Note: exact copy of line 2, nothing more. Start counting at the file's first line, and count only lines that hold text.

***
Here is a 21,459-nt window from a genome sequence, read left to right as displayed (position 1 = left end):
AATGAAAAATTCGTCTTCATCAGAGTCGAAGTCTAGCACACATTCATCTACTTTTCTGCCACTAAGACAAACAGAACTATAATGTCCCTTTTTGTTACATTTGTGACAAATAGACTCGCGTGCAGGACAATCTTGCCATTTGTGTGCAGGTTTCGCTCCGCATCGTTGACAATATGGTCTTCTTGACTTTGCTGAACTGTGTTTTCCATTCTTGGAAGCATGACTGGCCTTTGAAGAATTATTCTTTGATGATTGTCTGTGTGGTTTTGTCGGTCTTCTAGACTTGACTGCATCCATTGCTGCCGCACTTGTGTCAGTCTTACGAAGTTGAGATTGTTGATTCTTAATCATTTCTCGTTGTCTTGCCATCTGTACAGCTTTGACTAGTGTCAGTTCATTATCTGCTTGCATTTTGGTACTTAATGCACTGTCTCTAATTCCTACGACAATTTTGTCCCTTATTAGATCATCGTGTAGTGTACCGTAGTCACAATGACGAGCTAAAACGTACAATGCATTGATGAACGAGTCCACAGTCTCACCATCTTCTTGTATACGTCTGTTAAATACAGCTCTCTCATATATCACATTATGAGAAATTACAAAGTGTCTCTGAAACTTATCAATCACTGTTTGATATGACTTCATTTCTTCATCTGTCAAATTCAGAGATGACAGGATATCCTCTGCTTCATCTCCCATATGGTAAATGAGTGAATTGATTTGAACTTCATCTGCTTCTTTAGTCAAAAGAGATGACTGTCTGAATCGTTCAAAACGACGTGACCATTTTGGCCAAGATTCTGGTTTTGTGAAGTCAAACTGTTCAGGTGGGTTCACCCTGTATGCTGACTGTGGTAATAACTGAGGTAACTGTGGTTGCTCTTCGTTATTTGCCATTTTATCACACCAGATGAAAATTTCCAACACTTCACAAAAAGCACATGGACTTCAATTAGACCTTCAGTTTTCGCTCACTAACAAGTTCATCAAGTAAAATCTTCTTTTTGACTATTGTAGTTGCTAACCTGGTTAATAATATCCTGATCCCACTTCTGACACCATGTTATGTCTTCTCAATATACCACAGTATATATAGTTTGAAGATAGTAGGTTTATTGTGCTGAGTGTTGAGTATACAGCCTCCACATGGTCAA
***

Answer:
AATGAAAAATTCGTCTTCATCAGAGTCGAAGTCTAGCACACATTCATCTACTTTTCTGCCACTAAGACAAACAGAACTATAATGTCCCTTTTTGTTACATTTGTGACAAATAGACTCGCGTGCAGGACAATCTTGCCATTTGTGTGCAGGTTTCGCTCCGCATCGTTGACAATATGGTCTTCTTGACTTTGCTGAACTGTGTTTTCCATTCTTGGAAGCATGACTGGCCTTTGAAGAATTATTCTTTGATGATTGTCTGTGTGGTTTTGTCGGTCTTCTAGACTTGACTGCATCCATTGCTGCCGCACTTGTGTCAGTCTTACGAAGTTGAGATTGTTGATTCTTAATCATTTCTCGTTGTCTTGCCATCTGTACAGCTTTGACTAGTGTCAGTTCATTATCTGCTTGCATTTTGGTACTTAATGCACTGTCTCTAATTCCTACGACAATTTTGTCCCTTATTAGATCATCGTGTAGTGTACCGTAGTCACAATGACGAGCTAAAACGTACAATGCATTGATGAACGAGTCCACAGTCTCACCATCTTCTTGTATACGTCTGTTAAATACAGCTCTCTCATATATCACATTATGAGAAATTACAAAGTGTCTCTGAAACTTATCAATCACTGTTTGATATGACTTCATTTCTTCATCTGTCAAATTCAGAGATGACAGGATATCCTCTGCTTCATCTCCCATATGGTAAATGAGTGAATTGATTTGAACTTCATCTGCTTCTTTAGTCAAAAGAGATGACTGTCTGAATCGTTCAAAACGACGTGACCATTTTGGCCAAGATTCTGGTTTTGTGAAGTCAAACTGTTCAGGTGGGTTCACCCTGTATGCTGACTGTGGTAATAACTGAGGTAACTGTGGTTGCTCTTCGTTATTTGCCATTTTATCACACCAGATGAAAATTTCCAACACTTCACAAAAAGCACATGGACTTCAATTAGACCTTCAGTTTTCGCTCACTAACAAGTTCATCAAGTAAAATCTTCTTTTTGACTATTGTAGTTGCTAACCTGGTTAATAATATCCTGATCCCACTTCTGACACCATGTTATGTCTTCTCAATATACCACAGTATATATAGTTTGAAGATAGTAGGTTTATTGTGCTGAGTGTTGAGTATACAGCCTCCACATGGTCAA